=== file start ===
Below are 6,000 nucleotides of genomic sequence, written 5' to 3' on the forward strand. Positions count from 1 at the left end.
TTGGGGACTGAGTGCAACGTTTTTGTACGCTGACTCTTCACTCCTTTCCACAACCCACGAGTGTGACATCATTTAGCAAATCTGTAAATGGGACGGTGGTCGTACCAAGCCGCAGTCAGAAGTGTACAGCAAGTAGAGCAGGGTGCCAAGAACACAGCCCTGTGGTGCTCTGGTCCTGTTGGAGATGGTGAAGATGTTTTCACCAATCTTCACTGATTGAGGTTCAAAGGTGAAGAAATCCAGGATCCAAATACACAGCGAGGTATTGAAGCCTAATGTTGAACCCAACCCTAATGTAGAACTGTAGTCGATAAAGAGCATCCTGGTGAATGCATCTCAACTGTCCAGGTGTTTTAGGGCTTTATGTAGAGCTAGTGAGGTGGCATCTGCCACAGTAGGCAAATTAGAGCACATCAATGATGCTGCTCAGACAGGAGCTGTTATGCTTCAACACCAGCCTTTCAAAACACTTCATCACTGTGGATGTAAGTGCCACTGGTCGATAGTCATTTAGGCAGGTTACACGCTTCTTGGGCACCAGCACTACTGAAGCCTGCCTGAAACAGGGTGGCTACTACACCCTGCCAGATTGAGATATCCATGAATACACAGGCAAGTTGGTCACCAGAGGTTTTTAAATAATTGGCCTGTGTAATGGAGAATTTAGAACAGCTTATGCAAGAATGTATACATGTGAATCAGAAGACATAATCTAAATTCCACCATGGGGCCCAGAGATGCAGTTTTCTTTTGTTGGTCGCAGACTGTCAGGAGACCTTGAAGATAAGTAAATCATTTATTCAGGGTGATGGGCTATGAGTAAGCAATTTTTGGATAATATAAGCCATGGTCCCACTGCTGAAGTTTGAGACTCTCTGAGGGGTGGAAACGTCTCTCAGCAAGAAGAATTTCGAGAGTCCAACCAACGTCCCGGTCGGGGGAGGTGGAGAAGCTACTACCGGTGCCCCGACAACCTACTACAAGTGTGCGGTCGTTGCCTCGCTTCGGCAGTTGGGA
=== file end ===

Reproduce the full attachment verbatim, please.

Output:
Below are 6,000 nucleotides of genomic sequence, written 5' to 3' on the forward strand. Positions count from 1 at the left end.
TTGGGGACTGAGTGCAACGTTTTTGTACGCTGACTCTTCACTCCTTTCCACAACCCACGAGTGTGACATCATTTAGCAAATCTGTAAATGGGACGGTGGTCGTACCAAGCCGCAGTCAGAAGTGTACAGCAAGTAGAGCAGGGTGCCAAGAACACAGCCCTGTGGTGCTCTGGTCCTGTTGGAGATGGTGAAGATGTTTTCACCAATCTTCACTGATTGAGGTTCAAAGGTGAAGAAATCCAGGATCCAAATACACAGCGAGGTATTGAAGCCTAATGTTGAACCCAACCCTAATGTAGAACTGTAGTCGATAAAGAGCATCCTGGTGAATGCATCTCAACTGTCCAGGTGTTTTAGGGCTTTATGTAGAGCTAGTGAGGTGGCATCTGCCACAGTAGGCAAATTAGAGCACATCAATGATGCTGCTCAGACAGGAGCTGTTATGCTTCAACACCAGCCTTTCAAAACACTTCATCACTGTGGATGTAAGTGCCACTGGTCGATAGTCATTTAGGCAGGTTACACGCTTCTTGGGCACCAGCACTACTGAAGCCTGCCTGAAACAGGGTGGCTACTACACCCTGCCAGATTGAGATATCCATGAATACACAGGCAAGTTGGTCACCAGAGGTTTTTAAATAATTGGCCTGTGTAATGGAGAATTTAGAACAGCTTATGCAAGAATGTATACATGTGAATCAGAAGACATAATCTAAATTCCACCATGGGGCCCAGAGATGCAGTTTTCTTTTGTTGGTCGCAGACTGTCAGGAGACCTTGAAGATAAGTAAATCATTTATTCAGGGTGATGGGCTATGAGTAAGCAATTTTTGGATAATATAAGCCATGGTCCCACTGCTGAAGTTTGAGACTCTCTGAGGGGTGGAAACGTCTCTCAGCAAGAAGAATTTCGAGAGTCCAACCAACGTCCCGGTCGGGGGAGGTGGAGAAGCTACTACCGGTGCCCCGACAACCTACTACAAGTGTGCGGTCGTTGCCTCGCTTCGGCAGTTGGGA